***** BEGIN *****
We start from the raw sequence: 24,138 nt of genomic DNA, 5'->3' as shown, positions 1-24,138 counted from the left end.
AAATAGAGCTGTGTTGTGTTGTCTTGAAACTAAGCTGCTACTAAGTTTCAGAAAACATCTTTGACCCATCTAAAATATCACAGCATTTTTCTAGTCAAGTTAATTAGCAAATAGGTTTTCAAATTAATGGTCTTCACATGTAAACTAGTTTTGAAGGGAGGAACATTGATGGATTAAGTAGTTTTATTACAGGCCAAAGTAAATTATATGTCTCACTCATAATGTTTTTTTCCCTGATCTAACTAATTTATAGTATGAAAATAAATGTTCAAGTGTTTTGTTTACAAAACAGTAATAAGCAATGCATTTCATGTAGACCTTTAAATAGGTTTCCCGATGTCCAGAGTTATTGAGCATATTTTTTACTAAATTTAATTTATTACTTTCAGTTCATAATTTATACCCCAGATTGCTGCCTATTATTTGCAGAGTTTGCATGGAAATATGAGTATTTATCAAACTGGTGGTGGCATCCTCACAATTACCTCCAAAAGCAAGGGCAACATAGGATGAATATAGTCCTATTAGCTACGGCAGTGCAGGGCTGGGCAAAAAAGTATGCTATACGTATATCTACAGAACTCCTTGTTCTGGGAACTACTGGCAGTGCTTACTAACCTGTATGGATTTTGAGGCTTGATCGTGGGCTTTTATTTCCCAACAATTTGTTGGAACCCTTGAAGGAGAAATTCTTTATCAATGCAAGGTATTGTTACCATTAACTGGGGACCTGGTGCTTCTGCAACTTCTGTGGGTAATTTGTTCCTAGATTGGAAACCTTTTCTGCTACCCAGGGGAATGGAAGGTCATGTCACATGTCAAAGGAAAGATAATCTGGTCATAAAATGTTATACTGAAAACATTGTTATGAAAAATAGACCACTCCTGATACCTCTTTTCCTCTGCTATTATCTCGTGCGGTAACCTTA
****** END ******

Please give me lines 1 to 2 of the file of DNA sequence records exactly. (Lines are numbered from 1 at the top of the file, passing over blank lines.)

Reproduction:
We start from the raw sequence: 24,138 nt of genomic DNA, 5'->3' as shown, positions 1-24,138 counted from the left end.
AAATAGAGCTGTGTTGTGTTGTCTTGAAACTAAGCTGCTACTAAGTTTCAGAAAACATCTTTGACCCATCTAAAATATCACAGCATTTTTCTAGTCAAGTTAATTAGCAAATAGGTTTTCAAATTAATGGTCTTCACATGTAAACTAGTTTTGAAGGGAGGAACATTGATGGATTAAGTAGTTTTATTACAGGCCAAAGTAAATTATATGTCTCACTCATAATGTTTTTTTCCCTGATCTAACTAATTTATAGTATGAAAATAAATGTTCAAGTGTTTTGTTTACAAAACAGTAATAAGCAATGCATTTCATGTAGACCTTTAAATAGGTTTCCCGATGTCCAGAGTTATTGAGCATATTTTTTACTAAATTTAATTTATTACTTTCAGTTCATAATTTATACCCCAGATTGCTGCCTATTATTTGCAGAGTTTGCATGGAAATATGAGTATTTATCAAACTGGTGGTGGCATCCTCACAATTACCTCCAAAAGCAAGGGCAACATAGGATGAATATAGTCCTATTAGCTACGGCAGTGCAGGGCTGGGCAAAAAAGTATGCTATACGTATATCTACAGAACTCCTTGTTCTGGGAACTACTGGCAGTGCTTACTAACCTGTATGGATTTTGAGGCTTGATCGTGGGCTTTTATTTCCCAACAATTTGTTGGAACCCTTGAAGGAGAAATTCTTTATCAATGCAAGGTATTGTTACCATTAACTGGGGACCTGGTGCTTCTGCAACTTCTGTGGGTAATTTGTTCCTAGATTGGAAACCTTTTCTGCTACCCAGGGGAATGGAAGGTCATGTCACATGTCAAAGGAAAGATAATCTGGTCATAAAATGTTATACTGAAAACATTGTTATGAAAAATAGACCACTCCTGATACCTCTTTTCCTCTGCTATTATCTCGTGCGGTAACCTTA